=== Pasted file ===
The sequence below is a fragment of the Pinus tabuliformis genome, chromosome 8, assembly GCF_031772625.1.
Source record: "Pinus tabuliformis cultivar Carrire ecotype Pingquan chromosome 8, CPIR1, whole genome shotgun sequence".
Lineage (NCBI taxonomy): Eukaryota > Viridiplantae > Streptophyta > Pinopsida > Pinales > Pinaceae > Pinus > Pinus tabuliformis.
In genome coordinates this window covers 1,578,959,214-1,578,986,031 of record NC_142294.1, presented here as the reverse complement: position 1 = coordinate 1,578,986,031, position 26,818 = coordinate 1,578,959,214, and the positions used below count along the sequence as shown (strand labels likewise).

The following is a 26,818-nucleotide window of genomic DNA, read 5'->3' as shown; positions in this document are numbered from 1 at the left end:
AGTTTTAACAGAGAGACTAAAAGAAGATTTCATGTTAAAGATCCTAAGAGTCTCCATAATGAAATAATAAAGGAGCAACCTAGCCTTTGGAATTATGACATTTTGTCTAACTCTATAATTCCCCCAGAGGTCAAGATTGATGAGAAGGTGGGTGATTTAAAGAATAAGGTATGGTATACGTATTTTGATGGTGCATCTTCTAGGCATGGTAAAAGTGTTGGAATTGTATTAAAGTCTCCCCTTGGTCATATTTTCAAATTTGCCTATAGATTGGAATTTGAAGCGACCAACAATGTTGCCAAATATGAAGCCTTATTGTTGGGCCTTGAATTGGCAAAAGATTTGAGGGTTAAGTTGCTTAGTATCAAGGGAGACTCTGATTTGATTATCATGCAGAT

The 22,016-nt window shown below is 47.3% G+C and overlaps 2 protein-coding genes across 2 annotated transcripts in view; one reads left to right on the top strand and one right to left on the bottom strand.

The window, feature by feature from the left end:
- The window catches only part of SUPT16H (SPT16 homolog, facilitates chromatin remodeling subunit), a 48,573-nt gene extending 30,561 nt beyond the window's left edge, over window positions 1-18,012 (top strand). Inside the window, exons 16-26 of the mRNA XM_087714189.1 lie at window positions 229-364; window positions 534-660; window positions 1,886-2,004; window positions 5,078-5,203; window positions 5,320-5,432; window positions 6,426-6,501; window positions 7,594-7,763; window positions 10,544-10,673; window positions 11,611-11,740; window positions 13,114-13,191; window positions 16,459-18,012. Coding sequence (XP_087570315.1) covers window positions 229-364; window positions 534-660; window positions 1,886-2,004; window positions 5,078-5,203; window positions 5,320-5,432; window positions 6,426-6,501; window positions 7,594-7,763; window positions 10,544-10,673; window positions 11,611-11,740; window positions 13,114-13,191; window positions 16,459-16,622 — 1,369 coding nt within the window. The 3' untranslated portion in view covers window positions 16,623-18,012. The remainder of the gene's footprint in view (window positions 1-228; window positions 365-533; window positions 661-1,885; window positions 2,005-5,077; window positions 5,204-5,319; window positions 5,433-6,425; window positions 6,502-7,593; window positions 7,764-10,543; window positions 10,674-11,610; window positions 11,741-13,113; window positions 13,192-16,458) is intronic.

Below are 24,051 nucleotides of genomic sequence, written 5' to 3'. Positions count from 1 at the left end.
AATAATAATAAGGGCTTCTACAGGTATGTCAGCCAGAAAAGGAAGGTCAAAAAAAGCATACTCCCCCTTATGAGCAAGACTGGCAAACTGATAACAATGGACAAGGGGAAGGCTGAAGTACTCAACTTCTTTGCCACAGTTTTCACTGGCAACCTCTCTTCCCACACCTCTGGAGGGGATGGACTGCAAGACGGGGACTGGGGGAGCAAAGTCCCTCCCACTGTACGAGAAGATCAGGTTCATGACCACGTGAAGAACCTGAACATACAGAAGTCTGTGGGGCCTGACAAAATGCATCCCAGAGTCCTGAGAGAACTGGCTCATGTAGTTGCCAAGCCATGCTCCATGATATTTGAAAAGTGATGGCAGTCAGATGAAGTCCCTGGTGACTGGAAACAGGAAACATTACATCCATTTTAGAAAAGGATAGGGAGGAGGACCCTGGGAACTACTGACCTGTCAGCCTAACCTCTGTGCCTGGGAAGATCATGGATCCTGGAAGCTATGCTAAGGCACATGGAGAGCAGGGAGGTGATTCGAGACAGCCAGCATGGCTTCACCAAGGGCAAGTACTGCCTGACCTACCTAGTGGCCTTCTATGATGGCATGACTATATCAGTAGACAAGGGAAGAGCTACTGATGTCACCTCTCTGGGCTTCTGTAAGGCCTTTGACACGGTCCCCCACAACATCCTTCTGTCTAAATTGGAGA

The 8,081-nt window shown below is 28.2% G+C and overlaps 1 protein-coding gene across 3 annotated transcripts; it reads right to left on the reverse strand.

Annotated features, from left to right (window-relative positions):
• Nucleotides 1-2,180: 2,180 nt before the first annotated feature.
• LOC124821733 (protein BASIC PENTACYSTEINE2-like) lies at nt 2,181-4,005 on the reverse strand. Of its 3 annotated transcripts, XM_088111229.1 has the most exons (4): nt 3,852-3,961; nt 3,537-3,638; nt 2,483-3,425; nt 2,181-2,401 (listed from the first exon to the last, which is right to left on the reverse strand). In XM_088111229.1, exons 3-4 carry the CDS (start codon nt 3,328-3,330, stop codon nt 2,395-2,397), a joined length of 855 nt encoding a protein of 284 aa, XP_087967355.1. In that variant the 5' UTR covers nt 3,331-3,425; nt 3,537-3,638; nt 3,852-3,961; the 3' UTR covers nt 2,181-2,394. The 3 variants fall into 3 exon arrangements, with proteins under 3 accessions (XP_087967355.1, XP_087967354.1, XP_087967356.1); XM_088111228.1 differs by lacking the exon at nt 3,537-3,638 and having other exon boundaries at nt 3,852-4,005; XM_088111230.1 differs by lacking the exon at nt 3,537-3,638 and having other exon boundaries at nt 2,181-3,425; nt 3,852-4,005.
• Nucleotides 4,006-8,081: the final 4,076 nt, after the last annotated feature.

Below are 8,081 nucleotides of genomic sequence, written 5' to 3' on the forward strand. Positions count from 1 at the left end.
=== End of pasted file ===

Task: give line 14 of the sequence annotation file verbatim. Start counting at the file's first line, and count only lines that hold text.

• Nucleotides 1-2,180: 2,180 nt before the first annotated feature.